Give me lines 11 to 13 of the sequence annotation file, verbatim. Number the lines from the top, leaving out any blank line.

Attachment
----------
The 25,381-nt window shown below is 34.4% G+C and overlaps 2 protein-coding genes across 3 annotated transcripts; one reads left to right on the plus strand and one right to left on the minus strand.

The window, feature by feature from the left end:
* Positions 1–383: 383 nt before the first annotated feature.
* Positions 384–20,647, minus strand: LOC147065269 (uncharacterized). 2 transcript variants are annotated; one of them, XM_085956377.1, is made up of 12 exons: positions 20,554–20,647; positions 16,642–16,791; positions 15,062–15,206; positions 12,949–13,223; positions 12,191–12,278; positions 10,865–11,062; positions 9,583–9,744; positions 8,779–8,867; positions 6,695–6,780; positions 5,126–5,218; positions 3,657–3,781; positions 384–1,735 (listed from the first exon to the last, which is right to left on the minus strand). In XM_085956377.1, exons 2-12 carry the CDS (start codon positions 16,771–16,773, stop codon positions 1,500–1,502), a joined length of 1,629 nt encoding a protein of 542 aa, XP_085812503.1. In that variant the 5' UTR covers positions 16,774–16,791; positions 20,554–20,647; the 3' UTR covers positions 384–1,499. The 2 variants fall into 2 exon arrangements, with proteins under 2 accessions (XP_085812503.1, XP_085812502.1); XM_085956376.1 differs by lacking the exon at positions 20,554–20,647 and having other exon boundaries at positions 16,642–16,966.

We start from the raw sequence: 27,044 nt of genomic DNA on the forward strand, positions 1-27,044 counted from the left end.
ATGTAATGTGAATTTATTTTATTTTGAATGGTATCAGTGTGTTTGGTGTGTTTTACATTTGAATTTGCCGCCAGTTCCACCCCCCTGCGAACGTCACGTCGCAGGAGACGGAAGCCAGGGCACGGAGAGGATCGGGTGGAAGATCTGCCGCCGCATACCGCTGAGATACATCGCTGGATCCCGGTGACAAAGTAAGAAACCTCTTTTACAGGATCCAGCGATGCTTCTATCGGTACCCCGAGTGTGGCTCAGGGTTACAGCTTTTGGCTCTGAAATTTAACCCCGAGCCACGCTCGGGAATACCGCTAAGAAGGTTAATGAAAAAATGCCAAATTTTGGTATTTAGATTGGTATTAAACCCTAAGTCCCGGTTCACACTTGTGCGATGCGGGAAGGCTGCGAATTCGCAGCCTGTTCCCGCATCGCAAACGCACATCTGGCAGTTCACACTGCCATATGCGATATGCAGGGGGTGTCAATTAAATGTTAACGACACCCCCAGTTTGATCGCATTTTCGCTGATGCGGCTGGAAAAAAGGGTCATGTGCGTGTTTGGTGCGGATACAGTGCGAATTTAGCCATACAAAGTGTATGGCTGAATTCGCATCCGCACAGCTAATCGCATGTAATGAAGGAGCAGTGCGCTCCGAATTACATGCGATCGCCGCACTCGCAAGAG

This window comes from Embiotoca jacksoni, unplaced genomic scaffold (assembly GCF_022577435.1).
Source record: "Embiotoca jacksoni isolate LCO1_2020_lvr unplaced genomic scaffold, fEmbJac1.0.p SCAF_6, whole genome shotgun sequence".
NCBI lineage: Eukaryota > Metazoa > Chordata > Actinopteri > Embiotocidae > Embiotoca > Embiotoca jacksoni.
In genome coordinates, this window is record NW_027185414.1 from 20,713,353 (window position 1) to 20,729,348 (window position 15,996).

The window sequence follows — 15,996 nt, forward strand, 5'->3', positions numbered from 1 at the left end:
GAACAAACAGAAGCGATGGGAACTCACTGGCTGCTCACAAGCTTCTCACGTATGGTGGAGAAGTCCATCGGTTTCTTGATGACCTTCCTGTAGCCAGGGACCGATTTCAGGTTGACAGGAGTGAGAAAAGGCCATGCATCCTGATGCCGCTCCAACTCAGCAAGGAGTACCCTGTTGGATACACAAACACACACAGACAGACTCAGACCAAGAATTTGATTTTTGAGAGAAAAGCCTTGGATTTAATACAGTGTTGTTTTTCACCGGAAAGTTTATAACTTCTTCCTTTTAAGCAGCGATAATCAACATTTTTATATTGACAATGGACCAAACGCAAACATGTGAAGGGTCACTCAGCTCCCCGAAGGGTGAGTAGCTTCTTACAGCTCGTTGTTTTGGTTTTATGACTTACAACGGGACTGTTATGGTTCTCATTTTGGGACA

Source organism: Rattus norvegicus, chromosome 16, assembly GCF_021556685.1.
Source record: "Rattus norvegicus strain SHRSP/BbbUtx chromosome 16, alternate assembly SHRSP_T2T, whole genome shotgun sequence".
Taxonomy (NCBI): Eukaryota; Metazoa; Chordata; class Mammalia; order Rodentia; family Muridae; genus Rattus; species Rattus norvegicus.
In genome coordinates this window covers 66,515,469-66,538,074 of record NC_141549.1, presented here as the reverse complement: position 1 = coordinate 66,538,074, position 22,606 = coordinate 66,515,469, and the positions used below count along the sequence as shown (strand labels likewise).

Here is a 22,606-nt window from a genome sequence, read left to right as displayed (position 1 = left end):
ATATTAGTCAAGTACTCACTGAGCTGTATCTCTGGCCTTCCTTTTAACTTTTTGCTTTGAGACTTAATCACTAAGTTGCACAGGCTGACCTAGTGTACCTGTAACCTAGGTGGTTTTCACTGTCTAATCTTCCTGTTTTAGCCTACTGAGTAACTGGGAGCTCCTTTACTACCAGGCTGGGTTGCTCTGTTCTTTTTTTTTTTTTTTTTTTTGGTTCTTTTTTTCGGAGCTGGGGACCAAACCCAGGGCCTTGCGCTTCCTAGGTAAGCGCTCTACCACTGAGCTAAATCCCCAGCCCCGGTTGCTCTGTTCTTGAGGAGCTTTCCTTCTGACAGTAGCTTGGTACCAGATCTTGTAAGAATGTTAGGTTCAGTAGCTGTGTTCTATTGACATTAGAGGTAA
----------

The window sequence follows — 15,996 nt, forward strand, 5'->3', positions numbered from 1 at the left end:
GAACAAACAGAAGCGATGGGAACTCACTGGCTGCTCACAAGCTTCTCACGTATGGTGGAGAAGTCCATCGGTTTCTTGATGACCTTCCTGTAGCCAGGGACCGATTTCAGGTTGACAGGAGTGAGAAAAGGCCATGCATCCTGATGCCGCTCCAACTCAGCAAGGAGTACCCTGTTGGATACACAAACACACACAGACAGACTCAGACCAAGAATTTGATTTTTGAGAGAAAAGCCTTGGATTTAATACAGTGTTGTTTTTCACCGGAAAGTTTATAACTTCTTCCTTTTAAGCAGCGATAATCAACATTTTTATATTGACAATGGACCAAACGCAAACATGTGAAGGGTCACTCAGCTCCCCGAAGGGTGAGTAGCTTCTTACAGCTCGTTGTTTTGGTTTTATGACTTACAACGGGACTGTTATGGTTCTCATTTTGGGACA

Source organism: Rattus norvegicus, chromosome 16, assembly GCF_021556685.1.